On June 7, 2013, the United States Court of Appeals for the Seventh Circuit (“Seventh Circuit”) upheld the majority of a FERC order that approved the Midcontinent Independent System Operator, Inc.’s (“MISO”) cost allocation methodology for multi-value projects (“MVPs”) (see October 24, 2011 edition of the WER).  The Seventh Circuit affirmed the majority of FERC’s approval of MISO’s MVP cost allocation, dismissed one issue, and remanded another back to FERC for further analysis.

In 2010, MISO sought FERC approval for tariff changes that would allow MISO to pass through the construction costs of MVPs to utilities that draw electricity from the MISO grid, with costs allocated upon the proportion of a utility’s wholesale consumption of electricity within the region.  MVPs are high-voltage transmission lines (at least 100 kV) that assist MISO members in meeting state renewable goals, fix reliability problems, or provide economic benefits in multiple pricing zones.  FERC approved the tariff changes and the present challenge was filed.

The petitioners – a group made up of utilities, the Michigan Public Service Commission, the Illinois Commerce Commission, and other state regulators – challenged: (1) that the benefits of the MVPs are not proportionate to the costs; (2) whether FERC’s  procedure for approving the proportional cost allocation was adequate; (3) whether or not allocating MVP costs to generators is appropriate; (4) whether MISO can allocate costs to PJM members that receive MISO transmitted electricity; (5) whether MISO can allocate costs to departing members of MISO; and (6) whether the approval of the cost allocation violates the Tenth Amendment.

The Seventh Circuit affirmed all of FERC’s rulings except two; the Seventh Circuit dismissed the departing members challenge, and remanded back to FERC the issue of cost allocation to PJM members for further analysis.

  • With regard to the challenge concerning the proportionality of the costs and benefits, the Seventh Circuit held that a crude attempt at connecting costs and benefits is acceptable so long as FERC “has an articulable and plausible reason to believe that the benefits are at least roughly commensurate with those utilities….”  In addition, the Seventh Circuit stated that evidence must be presented that demonstrates there is an imbalance between the costs and benefits, and such evidence was not present in the case.  The Seventh Circuit continued by stating that if a utility does not agree with the MVP cost allocation, the utility can always show its displeasure by leaving MISO.
  • Next, the court held that the procedural allocation of MVP costs based on total consumption rather than peak load was appropriate because a primary goal of MVPs is to increase the total supply of wind-powered energy.  Thus, “FERC and MISO were entitled to conclude that the benefits of more and cheaper wind power predominate over the benefits of greater reliability brought about by improvement in meeting peak demand.”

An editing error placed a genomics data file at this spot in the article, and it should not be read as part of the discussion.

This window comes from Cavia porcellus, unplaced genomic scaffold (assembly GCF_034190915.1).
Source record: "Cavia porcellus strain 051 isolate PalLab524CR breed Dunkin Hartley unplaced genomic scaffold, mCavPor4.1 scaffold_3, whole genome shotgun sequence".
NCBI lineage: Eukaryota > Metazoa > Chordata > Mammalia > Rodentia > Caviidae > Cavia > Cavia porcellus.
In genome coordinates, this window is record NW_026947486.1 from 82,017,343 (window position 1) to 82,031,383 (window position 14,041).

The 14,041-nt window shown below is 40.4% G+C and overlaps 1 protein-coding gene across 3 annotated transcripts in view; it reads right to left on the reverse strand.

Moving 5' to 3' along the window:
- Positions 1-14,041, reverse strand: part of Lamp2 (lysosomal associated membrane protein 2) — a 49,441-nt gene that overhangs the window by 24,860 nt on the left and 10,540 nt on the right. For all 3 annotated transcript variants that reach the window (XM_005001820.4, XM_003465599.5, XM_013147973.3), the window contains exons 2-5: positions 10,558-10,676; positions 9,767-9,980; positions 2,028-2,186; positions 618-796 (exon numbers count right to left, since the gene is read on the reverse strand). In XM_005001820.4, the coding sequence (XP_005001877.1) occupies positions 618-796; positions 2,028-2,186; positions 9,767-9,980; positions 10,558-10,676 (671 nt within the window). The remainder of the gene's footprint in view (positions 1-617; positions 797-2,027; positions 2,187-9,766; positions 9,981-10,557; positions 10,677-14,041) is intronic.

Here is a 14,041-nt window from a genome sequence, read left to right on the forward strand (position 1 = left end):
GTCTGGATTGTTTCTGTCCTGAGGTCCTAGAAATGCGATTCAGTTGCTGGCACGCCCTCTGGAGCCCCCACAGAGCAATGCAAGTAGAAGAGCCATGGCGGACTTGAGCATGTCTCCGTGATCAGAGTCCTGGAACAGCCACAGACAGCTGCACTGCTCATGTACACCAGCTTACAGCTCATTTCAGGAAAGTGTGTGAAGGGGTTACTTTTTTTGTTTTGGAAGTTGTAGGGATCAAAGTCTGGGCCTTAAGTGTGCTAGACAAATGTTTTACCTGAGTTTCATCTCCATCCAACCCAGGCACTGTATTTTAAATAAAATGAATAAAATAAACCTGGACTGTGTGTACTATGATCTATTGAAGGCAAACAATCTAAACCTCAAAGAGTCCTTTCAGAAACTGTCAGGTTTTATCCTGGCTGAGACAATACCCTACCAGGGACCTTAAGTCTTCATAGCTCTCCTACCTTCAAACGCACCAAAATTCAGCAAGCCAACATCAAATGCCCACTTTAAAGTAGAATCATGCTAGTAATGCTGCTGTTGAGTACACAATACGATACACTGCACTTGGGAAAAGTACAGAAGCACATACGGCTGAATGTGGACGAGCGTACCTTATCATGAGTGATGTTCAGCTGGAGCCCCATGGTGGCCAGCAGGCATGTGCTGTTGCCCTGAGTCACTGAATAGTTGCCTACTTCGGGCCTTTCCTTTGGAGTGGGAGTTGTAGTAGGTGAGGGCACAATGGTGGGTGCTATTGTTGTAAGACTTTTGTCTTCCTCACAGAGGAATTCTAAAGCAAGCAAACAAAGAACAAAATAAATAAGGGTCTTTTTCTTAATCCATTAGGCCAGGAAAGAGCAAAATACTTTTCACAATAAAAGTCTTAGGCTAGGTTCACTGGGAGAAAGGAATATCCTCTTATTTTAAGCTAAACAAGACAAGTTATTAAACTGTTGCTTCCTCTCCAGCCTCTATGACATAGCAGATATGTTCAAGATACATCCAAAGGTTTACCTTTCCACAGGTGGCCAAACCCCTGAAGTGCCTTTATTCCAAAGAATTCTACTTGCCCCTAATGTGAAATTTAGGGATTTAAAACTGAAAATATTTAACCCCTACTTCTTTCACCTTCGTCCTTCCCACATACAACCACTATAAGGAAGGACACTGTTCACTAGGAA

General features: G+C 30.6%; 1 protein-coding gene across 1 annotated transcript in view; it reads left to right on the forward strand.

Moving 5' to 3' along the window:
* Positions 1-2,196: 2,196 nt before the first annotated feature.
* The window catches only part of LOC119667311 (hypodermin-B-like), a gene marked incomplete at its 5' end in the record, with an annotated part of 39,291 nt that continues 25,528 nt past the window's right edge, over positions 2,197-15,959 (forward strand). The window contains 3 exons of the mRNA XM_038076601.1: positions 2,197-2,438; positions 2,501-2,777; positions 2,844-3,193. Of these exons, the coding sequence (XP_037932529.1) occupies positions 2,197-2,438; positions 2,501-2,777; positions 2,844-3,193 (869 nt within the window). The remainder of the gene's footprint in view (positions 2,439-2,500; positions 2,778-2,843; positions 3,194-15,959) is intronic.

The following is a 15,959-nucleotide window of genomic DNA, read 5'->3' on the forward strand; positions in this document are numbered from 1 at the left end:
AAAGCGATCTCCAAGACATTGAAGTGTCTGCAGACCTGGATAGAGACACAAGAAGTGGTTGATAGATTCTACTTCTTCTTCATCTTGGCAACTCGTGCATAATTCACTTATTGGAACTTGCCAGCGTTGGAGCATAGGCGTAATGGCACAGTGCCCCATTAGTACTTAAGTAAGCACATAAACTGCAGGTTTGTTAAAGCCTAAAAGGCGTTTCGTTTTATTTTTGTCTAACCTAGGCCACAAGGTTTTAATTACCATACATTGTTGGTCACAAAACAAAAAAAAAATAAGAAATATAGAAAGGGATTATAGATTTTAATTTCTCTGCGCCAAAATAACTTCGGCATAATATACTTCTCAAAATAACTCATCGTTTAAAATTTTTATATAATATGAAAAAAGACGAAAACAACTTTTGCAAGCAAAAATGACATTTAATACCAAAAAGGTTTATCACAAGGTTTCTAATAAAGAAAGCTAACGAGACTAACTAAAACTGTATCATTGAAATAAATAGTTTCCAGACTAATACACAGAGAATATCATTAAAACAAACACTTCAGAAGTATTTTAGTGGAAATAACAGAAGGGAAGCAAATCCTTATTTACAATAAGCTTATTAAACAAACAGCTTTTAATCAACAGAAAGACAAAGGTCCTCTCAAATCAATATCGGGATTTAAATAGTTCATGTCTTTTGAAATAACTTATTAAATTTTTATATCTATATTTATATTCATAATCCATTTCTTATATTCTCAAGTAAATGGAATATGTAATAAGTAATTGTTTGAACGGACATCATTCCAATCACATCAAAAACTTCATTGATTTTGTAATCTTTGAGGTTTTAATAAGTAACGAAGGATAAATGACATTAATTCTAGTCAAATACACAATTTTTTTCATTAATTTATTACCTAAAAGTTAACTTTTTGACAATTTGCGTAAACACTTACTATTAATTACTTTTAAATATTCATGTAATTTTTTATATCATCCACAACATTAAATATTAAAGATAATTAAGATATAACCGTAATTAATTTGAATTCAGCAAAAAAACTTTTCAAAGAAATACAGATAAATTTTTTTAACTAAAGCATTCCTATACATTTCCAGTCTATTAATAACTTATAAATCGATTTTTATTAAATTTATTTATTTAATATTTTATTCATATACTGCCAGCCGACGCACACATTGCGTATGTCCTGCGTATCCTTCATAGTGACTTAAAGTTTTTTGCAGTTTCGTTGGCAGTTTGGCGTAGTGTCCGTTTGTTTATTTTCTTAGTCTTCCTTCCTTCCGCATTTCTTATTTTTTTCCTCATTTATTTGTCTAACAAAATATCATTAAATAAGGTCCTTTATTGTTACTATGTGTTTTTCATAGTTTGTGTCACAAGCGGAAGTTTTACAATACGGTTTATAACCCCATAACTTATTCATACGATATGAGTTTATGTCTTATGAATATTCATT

• In addressing the challenge of not assessing generators MVP costs, the Seventh Circuit held that the utilities benefit from the this practice because cheaper power will be generated by efficiently-sited wind farms that MVPs will stimulate, rather than more expensive inefficient wind farms that are built closer to the MISO region and whose higher costs are ultimately passed on to customers.
  • With regard to FERC rejecting MISO’s attempt to allocate costs to PJM members that consume electricity from MISO (the only issue in FERC’s order that MISO challenged), the court held that FERC was not consistent in allowing MISO to allocate these costs to other regional transmission organizations while not permitting it to allocate the same MVP costs to PJM members.  Therefore, the Seventh Circuit remanded the issue back to FERC to determine “what if any limitation on export pricing to PJM by MISO is justified.”
  • Additionally, the Seventh Circuit dismissed the challenge to assess two exiting MISO members MVP costs, holding that the issue is “premature and must therefore be dismissed for want of a final administrative review.”
  • Finally, petitioners challenged the cost allocation on Tenth Amendment grounds that the MVP process coerces states to approve all MVPs within its territory.  The Seventh Circuit rejected this argument, noting that the federal government is not requiring “states to build transmission lines that it wants to use for its own purposes” or “conscripting a state government into federal service.”  Therefore, the court ruled that a state remains free to reject any MVP within its territory.

A copy of the opinion is available here.